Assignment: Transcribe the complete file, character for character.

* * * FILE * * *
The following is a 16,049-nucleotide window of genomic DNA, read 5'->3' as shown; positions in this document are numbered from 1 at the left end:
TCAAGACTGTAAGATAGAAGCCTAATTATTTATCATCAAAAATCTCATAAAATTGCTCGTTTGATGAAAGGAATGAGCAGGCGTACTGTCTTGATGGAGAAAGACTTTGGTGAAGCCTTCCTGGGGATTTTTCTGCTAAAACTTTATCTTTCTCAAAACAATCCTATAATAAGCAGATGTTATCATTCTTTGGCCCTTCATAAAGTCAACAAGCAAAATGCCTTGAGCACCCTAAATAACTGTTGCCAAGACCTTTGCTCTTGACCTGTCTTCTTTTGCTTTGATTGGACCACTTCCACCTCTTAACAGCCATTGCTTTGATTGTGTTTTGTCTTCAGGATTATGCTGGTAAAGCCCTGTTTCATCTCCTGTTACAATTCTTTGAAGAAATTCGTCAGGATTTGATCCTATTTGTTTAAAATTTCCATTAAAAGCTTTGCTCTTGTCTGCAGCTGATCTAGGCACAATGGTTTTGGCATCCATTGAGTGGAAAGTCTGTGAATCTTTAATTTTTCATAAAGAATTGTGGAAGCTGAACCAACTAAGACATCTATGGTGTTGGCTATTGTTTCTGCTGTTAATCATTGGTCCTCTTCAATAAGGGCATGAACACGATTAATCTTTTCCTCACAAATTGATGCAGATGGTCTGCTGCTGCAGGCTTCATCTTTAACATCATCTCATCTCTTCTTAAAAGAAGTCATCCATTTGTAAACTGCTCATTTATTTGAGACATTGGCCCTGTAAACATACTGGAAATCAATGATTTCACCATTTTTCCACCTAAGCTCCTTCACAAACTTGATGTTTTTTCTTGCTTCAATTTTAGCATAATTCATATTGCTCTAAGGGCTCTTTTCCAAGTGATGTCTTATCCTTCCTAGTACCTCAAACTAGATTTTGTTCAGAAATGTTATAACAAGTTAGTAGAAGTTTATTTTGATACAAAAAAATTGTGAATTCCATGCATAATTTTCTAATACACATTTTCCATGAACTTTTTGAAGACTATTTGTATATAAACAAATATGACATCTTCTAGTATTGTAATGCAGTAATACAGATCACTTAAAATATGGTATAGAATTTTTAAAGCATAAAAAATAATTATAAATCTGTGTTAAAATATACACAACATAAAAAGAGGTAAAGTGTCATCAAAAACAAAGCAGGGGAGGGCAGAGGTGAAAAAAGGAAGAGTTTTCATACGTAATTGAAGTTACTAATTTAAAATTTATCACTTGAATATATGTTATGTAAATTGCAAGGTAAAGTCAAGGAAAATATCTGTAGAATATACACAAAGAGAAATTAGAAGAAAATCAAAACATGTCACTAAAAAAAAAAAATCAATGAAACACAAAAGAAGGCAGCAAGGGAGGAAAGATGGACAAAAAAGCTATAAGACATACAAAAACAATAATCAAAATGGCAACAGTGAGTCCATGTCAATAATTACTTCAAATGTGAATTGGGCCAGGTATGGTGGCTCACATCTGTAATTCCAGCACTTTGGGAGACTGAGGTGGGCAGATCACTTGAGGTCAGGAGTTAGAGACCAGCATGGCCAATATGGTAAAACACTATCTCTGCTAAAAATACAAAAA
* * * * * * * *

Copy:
The following is a 16,049-nucleotide window of genomic DNA, read 5'->3' as shown; positions in this document are numbered from 1 at the left end:
TCAAGACTGTAAGATAGAAGCCTAATTATTTATCATCAAAAATCTCATAAAATTGCTCGTTTGATGAAAGGAATGAGCAGGCGTACTGTCTTGATGGAGAAAGACTTTGGTGAAGCCTTCCTGGGGATTTTTCTGCTAAAACTTTATCTTTCTCAAAACAATCCTATAATAAGCAGATGTTATCATTCTTTGGCCCTTCATAAAGTCAACAAGCAAAATGCCTTGAGCACCCTAAATAACTGTTGCCAAGACCTTTGCTCTTGACCTGTCTTCTTTTGCTTTGATTGGACCACTTCCACCTCTTAACAGCCATTGCTTTGATTGTGTTTTGTCTTCAGGATTATGCTGGTAAAGCCCTGTTTCATCTCCTGTTACAATTCTTTGAAGAAATTCGTCAGGATTTGATCCTATTTGTTTAAAATTTCCATTAAAAGCTTTGCTCTTGTCTGCAGCTGATCTAGGCACAATGGTTTTGGCATCCATTGAGTGGAAAGTCTGTGAATCTTTAATTTTTCATAAAGAATTGTGGAAGCTGAACCAACTAAGACATCTATGGTGTTGGCTATTGTTTCTGCTGTTAATCATTGGTCCTCTTCAATAAGGGCATGAACACGATTAATCTTTTCCTCACAAATTGATGCAGATGGTCTGCTGCTGCAGGCTTCATCTTTAACATCATCTCATCTCTTCTTAAAAGAAGTCATCCATTTGTAAACTGCTCATTTATTTGAGACATTGGCCCTGTAAACATACTGGAAATCAATGATTTCACCATTTTTCCACCTAAGCTCCTTCACAAACTTGATGTTTTTTCTTGCTTCAATTTTAGCATAATTCATATTGCTCTAAGGGCTCTTTTCCAAGTGATGTCTTATCCTTCCTAGTACCTCAAACTAGATTTTGTTCAGAAATGTTATAACAAGTTAGTAGAAGTTTATTTTGATACAAAAAAATTGTGAATTCCATGCATAATTTTCTAATACACATTTTCCATGAACTTTTTGAAGACTATTTGTATATAAACAAATATGACATCTTCTAGTATTGTAATGCAGTAATACAGATCACTTAAAATATGGTATAGAATTTTTAAAGCATAAAAAATAATTATAAATCTGTGTTAAAATATACACAACATAAAAAGAGGTAAAGTGTCATCAAAAACAAAGCAGGGGAGGGCAGAGGTGAAAAAAGGAAGAGTTTTCATACGTAATTGAAGTTACTAATTTAAAATTTATCACTTGAATATATGTTATGTAAATTGCAAGGTAAAGTCAAGGAAAATATCTGTAGAATATACACAAAGAGAAATTAGAAGAAAATCAAAACATGTCACTAAAAAAAAAAAATCAATGAAACACAAAAGAAGGCAGCAAGGGAGGAAAGATGGACAAAAAAGCTATAAGACATACAAAAACAATAATCAAAATGGCAACAGTGAGTCCATGTCAATAATTACTTCAAATGTGAATTGGGCCAGGTATGGTGGCTCACATCTGTAATTCCAGCACTTTGGGAGACTGAGGTGGGCAGATCACTTGAGGTCAGGAGTTAGAGACCAGCATGGCCAATATGGTAAAACACTATCTCTGCTAAAAATACAAAAA